Interview with Lisa from Malaysia
Recently I had the pleasure of talking to Lisa who lives in Penang, Malaysia. Lisa is only 23 years of age and is a keen stingless bee keeper. Her father has kept stingless bees and so the tradition it seems has carried on.
I wanted to document stingless bees from other countries because we have much to learn from our stingless bee neighbors who live in tropical areas right around the world and our journey begins here.
Lisa’s Stingless bees
Lisa keeps 6 different species of stingless bee; Trigona itama (all blackbee), Lipidotrigona terminata, Geniotrigona thoracica (orange middle and head), tetragonilla collina (white wing), Lophotrigona canifrons and another unnamed bee she calls Hong pu tao which translates to “red grape” as their abdomen is a striking red.
Lisa says that the most popular bees to keep where she lives are the Trigona itama and the Geniotrigona thoracica, particulary because the Thoracica does not stick in your hair as she says. We have small, medium and large stingless bees here.
For the purpose of keeping this post short we will look at 3 of her bee species a little more closely.
Collina have very distinct white markings on the tips on their wings. Lisa tells me these are a gentle bee much like our Austroplebia species. “They stay in their box if you open them and not fly in your hair”, she says. These bees are true resin bees in a sense that they build their nest with very little wax. This makes their structure hard like glass. Collina like the forest and must be kept near it or they will fly away. A local tree (Kemenyan) is what they need to build their structure with, much like our cadagi tree. Their entrance can be subtle like our hockingsi or they can have a tunnel. They produce both sweet tasting honey and sour honey depending on what nectar they are feeding on.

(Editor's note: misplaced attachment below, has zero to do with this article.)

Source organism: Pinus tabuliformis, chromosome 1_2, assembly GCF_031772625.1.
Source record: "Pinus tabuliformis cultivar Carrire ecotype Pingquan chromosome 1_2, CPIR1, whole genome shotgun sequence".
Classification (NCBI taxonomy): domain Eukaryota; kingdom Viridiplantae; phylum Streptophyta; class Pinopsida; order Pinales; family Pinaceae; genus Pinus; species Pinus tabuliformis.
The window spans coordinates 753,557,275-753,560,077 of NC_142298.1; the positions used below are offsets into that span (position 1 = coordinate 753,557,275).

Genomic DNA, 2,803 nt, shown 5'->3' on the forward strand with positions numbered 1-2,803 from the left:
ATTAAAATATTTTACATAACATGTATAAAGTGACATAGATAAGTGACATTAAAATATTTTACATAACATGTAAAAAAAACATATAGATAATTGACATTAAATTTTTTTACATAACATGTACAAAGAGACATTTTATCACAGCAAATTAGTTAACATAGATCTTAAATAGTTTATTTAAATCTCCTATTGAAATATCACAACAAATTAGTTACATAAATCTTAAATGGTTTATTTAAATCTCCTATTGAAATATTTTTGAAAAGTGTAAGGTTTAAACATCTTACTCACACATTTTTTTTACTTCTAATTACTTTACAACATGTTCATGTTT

You can liken these bees to our carbonaria bee. Their body is black, they build their brood in a spiral pattern, they collect sticky wax and they fly out of their box and bite you. Their nest structure is soft to the touch. They make nice pale yellow tunnels out of their entrances. The honey they make is nice and Lisa says they are very popular.
Thoracica have an orange thorax and a long appearance with cream coloured tips to their wings. “They fly out of their box when opened but wont bite”. These bees are larger than Collina and Itama bees with a longer appearance. Popular like Itama to keep because they will live in most places.
Lisa tells me about their different structures
The Collina bee and Hong pu tao make their nest structure with very little ceramuen which means the structure is very hard and brittle like glass. There are more like this but she does not keep them. Itama uses soft wax to build with.
The angriest bee is Lophotrigona canifrons – all black, “I have him, I never go near him and never takes his honey”. “Stranger bee”, she exclaims, “she has the ability to cut your hair when upset. She will pursue you even if you run.”
He is fatter on the legs, abdomen and head. The other bees look skinny compared to him.